Chinese emoji, with a twist

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Adrienne LaFrance has an eye-opening article about "The Westernization of Emoji" in The Atlantic (5/22/17).  Here's the summary statement at the beginning:

The takeout box and the fortune cookie are perceived as emblems of Chinese culture, when they’re actually central to the American experience of it.

The Unicode Consortium will be issuing dozens of new emoji as part of its June update.  Among them will be a fortune cookie, a takeout box, chopsticks, and a dumpling, all designed by Yiying Lu, an artist based in San Francisco.

The irony, she says, is that two of the four new Chinese-themed emoji—the fortune cookie and the takeout box—are not Chinese Chinese, but instead reflect Westernized elements of Chinese culture. “It’s kind of like Häagen-Dazs,” Lu told me. “People think its Scandinavian just because of the two dots in the name, but it’s American. It’s the same thing with the takeout box. The Chinese takeout box is completely invented in the West. And the fortune cookie was invented by a Japanese person, but it was popularized in America.”

Emoji, too, were invented by a Japanese person before becoming hugely popular in the United States. For people outside of Japan, emoji were a charming and mysterious window into Japanese culture. The fact that they weren’t globally representative was part of what made emoji fascinating to people in the Western world.

Shigetaka Kurita, who designed the first emoji in 1999, never expected them to spread beyond Japan. But they did. And now they’re everywhere, thanks to the widespread adoption of the smartphone.

“The whole reason emoji are taking off the way they are is largely because of Apple, which is an American company,” said Christina Xu, an ethnographer who focuses on the social implications of technology. And although the Unicode Consortium—which standardizes how computers communicate text and agrees upon new emoji—it [sic; –> is] an international group, most of its voting members are affiliated with American companies like Apple, Google, Facebook, Oracle, and IBM. “So even when it is about other cultures, it’s still about America,” Xu said.

We have previously highlighted Christina Xu's perceptive, entertaining observations on "'Facial expressions' in text-dominant online conversation" (8/2/16).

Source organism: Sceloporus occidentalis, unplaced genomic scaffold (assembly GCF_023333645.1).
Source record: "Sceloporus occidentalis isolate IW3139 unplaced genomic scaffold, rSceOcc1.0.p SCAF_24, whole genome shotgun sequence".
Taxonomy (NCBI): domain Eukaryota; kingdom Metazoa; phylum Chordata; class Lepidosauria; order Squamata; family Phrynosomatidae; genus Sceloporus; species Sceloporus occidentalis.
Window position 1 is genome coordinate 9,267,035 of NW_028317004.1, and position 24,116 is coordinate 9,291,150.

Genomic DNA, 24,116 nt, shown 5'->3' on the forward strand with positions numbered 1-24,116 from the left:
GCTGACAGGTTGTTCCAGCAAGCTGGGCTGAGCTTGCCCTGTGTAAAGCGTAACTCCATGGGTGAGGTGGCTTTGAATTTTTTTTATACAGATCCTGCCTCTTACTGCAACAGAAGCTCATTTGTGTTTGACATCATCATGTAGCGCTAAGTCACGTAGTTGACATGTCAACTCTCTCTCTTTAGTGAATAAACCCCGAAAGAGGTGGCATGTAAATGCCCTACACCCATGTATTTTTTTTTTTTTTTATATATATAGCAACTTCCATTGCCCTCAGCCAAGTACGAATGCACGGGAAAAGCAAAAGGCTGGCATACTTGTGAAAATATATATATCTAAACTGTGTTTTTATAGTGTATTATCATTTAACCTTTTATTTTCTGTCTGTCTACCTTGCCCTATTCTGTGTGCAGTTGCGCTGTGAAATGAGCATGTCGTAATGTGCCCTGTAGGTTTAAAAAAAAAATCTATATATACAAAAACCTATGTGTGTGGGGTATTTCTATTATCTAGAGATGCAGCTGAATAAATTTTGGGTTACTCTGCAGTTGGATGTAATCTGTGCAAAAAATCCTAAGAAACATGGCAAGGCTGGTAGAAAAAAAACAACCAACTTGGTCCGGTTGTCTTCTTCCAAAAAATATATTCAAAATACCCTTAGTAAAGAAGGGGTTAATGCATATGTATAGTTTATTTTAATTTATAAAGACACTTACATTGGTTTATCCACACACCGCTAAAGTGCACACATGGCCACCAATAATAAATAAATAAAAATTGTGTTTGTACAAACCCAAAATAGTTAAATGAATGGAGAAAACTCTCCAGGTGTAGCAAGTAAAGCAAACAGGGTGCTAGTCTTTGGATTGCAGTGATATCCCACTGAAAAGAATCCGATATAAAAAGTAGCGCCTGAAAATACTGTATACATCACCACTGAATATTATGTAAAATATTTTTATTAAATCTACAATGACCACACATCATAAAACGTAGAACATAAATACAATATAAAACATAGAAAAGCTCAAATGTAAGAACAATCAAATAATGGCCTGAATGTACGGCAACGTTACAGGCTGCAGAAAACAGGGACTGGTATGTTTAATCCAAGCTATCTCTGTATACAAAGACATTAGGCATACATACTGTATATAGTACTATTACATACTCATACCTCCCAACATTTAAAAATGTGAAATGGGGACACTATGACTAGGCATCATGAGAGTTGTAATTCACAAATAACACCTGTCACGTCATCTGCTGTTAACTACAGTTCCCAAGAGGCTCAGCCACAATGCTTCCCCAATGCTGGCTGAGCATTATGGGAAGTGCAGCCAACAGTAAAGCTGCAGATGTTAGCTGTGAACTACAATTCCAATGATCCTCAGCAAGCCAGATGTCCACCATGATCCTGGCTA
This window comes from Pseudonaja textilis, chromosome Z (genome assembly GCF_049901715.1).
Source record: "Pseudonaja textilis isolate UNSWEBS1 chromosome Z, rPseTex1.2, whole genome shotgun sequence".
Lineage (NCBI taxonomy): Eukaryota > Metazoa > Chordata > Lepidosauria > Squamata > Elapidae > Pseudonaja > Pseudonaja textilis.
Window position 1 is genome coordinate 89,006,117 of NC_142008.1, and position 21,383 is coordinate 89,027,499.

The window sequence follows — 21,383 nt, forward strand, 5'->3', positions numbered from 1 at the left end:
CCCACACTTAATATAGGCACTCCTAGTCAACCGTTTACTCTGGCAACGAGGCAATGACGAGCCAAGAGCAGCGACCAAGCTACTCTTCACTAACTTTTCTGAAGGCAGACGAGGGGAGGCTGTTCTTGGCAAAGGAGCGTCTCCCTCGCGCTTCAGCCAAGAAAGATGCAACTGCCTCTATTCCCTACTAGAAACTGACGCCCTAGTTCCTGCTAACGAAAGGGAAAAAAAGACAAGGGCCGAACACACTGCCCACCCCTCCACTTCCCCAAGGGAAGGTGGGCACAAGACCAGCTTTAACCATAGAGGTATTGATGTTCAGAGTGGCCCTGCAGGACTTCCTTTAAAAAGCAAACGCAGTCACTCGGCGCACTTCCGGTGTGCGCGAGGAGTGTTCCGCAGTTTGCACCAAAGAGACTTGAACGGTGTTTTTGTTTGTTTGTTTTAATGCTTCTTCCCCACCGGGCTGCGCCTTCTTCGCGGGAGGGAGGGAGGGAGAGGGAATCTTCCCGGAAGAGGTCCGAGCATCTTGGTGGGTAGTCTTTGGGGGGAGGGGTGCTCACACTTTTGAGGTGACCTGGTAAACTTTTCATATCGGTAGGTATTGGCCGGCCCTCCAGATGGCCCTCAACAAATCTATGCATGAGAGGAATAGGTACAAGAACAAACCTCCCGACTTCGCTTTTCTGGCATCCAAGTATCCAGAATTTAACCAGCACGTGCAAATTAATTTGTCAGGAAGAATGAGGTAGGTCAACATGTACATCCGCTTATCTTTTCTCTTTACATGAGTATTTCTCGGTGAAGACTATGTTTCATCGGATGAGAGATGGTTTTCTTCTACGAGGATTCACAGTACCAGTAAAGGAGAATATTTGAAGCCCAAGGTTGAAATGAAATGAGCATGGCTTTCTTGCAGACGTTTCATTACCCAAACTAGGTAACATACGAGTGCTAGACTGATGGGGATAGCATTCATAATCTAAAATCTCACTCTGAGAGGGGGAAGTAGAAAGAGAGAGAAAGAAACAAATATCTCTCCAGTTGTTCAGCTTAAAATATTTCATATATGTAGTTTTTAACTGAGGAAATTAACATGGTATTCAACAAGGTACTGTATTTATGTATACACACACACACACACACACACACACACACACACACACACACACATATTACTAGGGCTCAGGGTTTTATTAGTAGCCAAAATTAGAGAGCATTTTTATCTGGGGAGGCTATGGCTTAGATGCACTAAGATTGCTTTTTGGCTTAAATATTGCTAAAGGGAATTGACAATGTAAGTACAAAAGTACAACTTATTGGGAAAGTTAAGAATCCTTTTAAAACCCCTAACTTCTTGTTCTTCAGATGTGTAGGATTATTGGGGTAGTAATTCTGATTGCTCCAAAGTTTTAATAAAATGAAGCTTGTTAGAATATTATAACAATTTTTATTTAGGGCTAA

Also referenced in LaFrance's article is Jennifer (now Jenny) 8. Lee of "Character Amnesia" (7/22/10) fame.  It's interesting how often these conversations on the cutting edge of cultural evolution are interconnected and overlap. Jenny remarks:

“Most linguists say emoji are not currently a language—they’re paralinguistic, the equivalent of hand gestures or voice tone. But for people who use them, it’s almost like fighting for a word that [shows] you exist. When you come up with a word to describe your population, it’s a very powerful thing.”

For those who may have been wondering, "emoji" comes from Japanese e 絵 ("picture") + moji 文字 ("letter [of alphabet]; character; writing; script").  Any resemblance to the English words "emotion" and "emoticon" ("emot[ion]" + "icon") is purely coincidental.

[Thanks to Christina Hilburger]


  1. Mary Kuhner said,

    May 23, 2017 @ 12:56 pm

    When I first saw emoji I figured they were just an updating of ASCII emoticons such as :-). (In fact several web sites I use will translate the emoticon into an emoji.)

    Did emoji arise in Japan independent of emoticons, or are they a Japanese refinement or development of emoticons?

  2. Ben Zimmer said,

    May 23, 2017 @ 1:25 pm

    @Mary: When emoji were first developed in Japan, they were intended as a more user-friendly alternative to ASCII-based kaomoji, the Japanese equivalent of emoticons. So the development was pretty much independent (even if emoticons now often get automatically replaced by their emoji counterparts, as you say). See this Verge piece for more on the early of history of emoji.

  3. Victor Mair said,

    May 23, 2017 @ 5:07 pm

    From Fangyi Cheng: